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When Learning Gets Tricky, Go Back to the Pigs

Whenever a tricky literary concept comes up, Tammy Mulligan finds herself returning to a favorite mentor text to guide students. She explains the value of shared simple stories for understanding complicated literary elements.

Teaching Conventions in Small Groups

Dana Murphy finds it is best to teach conventions in small, targeted groups in her fifth-grade classroom. She explains how she designs and leads these groups.

Building Reading Identities Across the Year

The start of the school year is often all about building reader identities in classrooms. And then October comes, and many of the activities that help students celebrate their reading histories and preferences are forgotten. Tara Barnett and Kate Mills share ways teachers can continue to help students define, refine, and expand their reading identities all year long.

Finding Time for Writing Shares

Finding time for writing share sessions may begin with trying out a few different options to see what works in your classroom. Melanie Meehan presents some of her favorites.

The Power of Video Replay

Heather Fisher explains how viewing excerpts from the same video multiple times can help students in book clubs hone their conversation and reflection skills.

Book Club Tools

Tammy Mulligan shares the importance of giving students choice and agency with book club tools to improve engagement and quality of the conversations.

Moving from Interactive Read Alouds to Book Clubs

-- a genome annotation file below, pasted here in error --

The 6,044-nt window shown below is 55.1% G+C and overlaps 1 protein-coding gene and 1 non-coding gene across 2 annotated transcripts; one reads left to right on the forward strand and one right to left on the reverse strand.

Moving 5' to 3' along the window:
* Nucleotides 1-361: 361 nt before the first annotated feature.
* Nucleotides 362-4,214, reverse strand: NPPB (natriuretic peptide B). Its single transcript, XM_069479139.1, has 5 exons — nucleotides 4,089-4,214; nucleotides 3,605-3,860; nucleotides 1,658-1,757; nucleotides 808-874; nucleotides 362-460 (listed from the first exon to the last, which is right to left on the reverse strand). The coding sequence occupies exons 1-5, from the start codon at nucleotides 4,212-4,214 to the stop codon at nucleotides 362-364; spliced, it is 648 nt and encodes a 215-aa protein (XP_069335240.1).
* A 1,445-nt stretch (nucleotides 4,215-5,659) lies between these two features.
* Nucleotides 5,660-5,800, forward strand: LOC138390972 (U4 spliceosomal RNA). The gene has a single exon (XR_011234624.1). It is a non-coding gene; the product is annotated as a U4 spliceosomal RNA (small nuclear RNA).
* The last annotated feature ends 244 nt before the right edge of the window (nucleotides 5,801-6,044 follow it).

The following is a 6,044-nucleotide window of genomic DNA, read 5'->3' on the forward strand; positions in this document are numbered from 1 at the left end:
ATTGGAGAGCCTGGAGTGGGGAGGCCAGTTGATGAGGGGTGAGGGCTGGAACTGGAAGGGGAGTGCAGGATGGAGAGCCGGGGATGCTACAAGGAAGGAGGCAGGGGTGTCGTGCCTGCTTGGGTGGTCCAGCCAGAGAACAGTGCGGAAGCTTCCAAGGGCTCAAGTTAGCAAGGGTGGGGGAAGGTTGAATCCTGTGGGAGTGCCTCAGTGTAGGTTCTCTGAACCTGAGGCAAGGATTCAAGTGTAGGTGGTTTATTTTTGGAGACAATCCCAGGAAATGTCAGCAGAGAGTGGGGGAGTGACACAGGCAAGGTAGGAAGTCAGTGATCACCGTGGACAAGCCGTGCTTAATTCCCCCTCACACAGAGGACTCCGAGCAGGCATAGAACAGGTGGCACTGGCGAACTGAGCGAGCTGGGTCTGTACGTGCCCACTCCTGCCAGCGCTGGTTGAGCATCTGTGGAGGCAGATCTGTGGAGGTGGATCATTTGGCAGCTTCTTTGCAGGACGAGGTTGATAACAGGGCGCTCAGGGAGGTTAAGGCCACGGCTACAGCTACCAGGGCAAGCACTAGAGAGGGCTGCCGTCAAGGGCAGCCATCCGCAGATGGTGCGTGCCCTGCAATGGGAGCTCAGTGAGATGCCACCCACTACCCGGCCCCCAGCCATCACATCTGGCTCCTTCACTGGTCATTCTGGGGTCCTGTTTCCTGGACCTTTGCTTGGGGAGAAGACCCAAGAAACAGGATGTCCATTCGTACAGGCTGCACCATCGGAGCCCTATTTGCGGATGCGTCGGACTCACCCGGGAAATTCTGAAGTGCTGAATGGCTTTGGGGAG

Tammy Mulligan shares how teachers can move seamlessly from thoughtful conversations during whole-class read alouds to lively book clubs.

Grand Conversations and Read Aloud

Are your conversations during read aloud stilted or shallow? Tammy Mulligan recommends weekly “grand conversations” to spark more thoughtful talk. She provides the tools you need to get started in your classroom.

Interactive Read Aloud and the Whole-Class Notebook

Tammy Mulligan enhances the quality of the class read aloud and student discussions with the use of a whole-class response notebook.

Using a Strategy Notebook in Small-Group Instruction

So many needs for groups, and so little time. Dana Murphy finds that a strategy notebook is invaluable as a teaching aid in her fifth-grade small groups.

Growing Talk About Reading

Tara Barnett and Kate Mills find that struggling readers in the early grades benefit from scaffolds and repeated practice in small groups. They share some of their favorite tools, including key ring prompts and anchor charts.

Talking Through Characters

Melanie Meehan shares activities that help students talk about their characters before writing about them in a realistic fiction unit.

Alternatives to Graphic Organizers

Dana Murphy is dismayed by the ways graphic organizers can sometimes limit student creativity. She uses writing notebooks and a few other strategies to begin to wean her fourth graders from depending too much on organizers.

Forming Groups Using a Planner

Dana Murphy explains how her small-group planner is an essential tool for organizing groups in her fourth-grade classroom.